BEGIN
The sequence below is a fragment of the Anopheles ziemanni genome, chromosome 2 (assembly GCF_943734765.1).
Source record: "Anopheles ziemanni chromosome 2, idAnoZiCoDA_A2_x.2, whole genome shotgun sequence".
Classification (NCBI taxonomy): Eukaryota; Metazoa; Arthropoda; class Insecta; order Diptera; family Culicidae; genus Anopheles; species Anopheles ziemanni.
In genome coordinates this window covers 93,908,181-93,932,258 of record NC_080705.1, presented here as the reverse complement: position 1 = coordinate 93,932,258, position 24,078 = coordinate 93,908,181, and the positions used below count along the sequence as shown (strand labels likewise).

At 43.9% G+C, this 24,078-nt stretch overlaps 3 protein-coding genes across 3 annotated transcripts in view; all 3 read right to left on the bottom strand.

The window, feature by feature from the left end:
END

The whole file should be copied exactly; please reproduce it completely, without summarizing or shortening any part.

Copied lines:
The sequence below is a fragment of the Anopheles ziemanni genome, chromosome 2 (assembly GCF_943734765.1).
Source record: "Anopheles ziemanni chromosome 2, idAnoZiCoDA_A2_x.2, whole genome shotgun sequence".
Classification (NCBI taxonomy): Eukaryota; Metazoa; Arthropoda; class Insecta; order Diptera; family Culicidae; genus Anopheles; species Anopheles ziemanni.
In genome coordinates this window covers 93,908,181-93,932,258 of record NC_080705.1, presented here as the reverse complement: position 1 = coordinate 93,932,258, position 24,078 = coordinate 93,908,181, and the positions used below count along the sequence as shown (strand labels likewise).

At 43.9% G+C, this 24,078-nt stretch overlaps 3 protein-coding genes across 3 annotated transcripts in view; all 3 read right to left on the bottom strand.

The window, feature by feature from the left end: